One reason the President might have chosen this tack is because the administration is contemplating a further long-term extension of the Coalition occupation in Iraq. I give the administration enough credit for political savvy, however, to presume that they know this will not materially change public opinion about the war, as this is the one aspect of the Iraq policy where they have demonstrated clear judgment. The Bush White House knew all along that public support for the Iraq war was soft- this is why they engaged in the kind of political hijinks that have fed Scooter Libby to grand juries and special prosecutors. Whether a crime was committed is a moot point, but what cannot be denied is that the administration made every effort to circumvent a genuine open and critical debate about the Iraq invasion and its potential consequences before going to war. Why was this done? Because all polling showed that the American public was deeply ambivalent about the Iraq invasion, an ambivalency that would have been exacerbated by a clear and open enumeration of the complexities and dangers inherent in the invasion and occupation of Iraq. The administration knew that a long, arduous political process would be required to build a genuine consensus, indeed that if real criticism of the policy's perils entered the political bloodstream support might collapse altogether and the moment to strike might be irredeemably lost. This is why the administration resorted to strong-arm tactics like the "Valerie Plame" outing to quickly quash dissent and preserve the fragile support for the Iraq conflict just long enough to launch the invasion itself, trusting that the quick success of the policy would preclude any close scrutiny of the tactics employed in pushing it to fruition.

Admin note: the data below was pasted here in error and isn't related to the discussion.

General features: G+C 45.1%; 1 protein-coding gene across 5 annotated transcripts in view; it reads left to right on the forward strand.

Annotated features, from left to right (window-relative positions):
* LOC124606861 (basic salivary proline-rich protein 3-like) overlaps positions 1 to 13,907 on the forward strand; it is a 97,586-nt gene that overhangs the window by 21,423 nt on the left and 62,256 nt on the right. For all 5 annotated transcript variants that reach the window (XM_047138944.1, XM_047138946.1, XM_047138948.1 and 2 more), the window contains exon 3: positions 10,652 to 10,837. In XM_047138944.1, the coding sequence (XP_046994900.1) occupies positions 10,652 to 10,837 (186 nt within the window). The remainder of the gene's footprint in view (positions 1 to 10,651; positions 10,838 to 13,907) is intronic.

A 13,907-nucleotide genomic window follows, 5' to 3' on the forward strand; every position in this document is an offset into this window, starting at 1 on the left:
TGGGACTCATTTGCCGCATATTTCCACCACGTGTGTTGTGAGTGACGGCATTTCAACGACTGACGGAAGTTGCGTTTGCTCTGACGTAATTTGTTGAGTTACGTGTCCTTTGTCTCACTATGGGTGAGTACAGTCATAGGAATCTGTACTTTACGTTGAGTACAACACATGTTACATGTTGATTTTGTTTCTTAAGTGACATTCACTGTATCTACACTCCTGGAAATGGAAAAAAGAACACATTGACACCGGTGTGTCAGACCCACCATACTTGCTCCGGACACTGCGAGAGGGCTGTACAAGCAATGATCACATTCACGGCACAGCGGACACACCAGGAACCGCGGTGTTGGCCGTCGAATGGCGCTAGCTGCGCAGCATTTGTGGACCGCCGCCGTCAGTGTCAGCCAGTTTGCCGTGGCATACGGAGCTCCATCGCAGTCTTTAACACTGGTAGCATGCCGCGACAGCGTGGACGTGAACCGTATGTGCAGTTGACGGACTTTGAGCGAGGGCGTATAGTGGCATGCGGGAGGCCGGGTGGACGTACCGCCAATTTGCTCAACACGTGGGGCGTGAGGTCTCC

The optimism of the Bush White House on the outcome of the conflict has of course been shown false. If US troop levels had receded to the 30,000 soldier occupation force anticipated in Defense Department post-invasion plans there is little doubt that Scooter Libby would never have gotten near a grand jury. Though the administration was completely misguided about the strategic trajectory of the conflict however, its own actions show it was always clear-eyed about the nature of US public opinion. It is thus difficult to imagine that the President's audacious speech yesterday was made in hope of rallying public opinion for a much further extended occupation of Iraq. American patience with the war has bottomed-out, a condition which the Bush administration helped foster by short-circuiting open debate about its dangers and complexities. President Bush can chastise Congress's scrutiny of the justification for war all he likes, but he and his officials know that it is precisely the rhetoric of WMD's and links to Al Qaeda that has left Americans confused and disenchanted with the conflict as it stands now. No amount of punditry or posturing can unring that bell.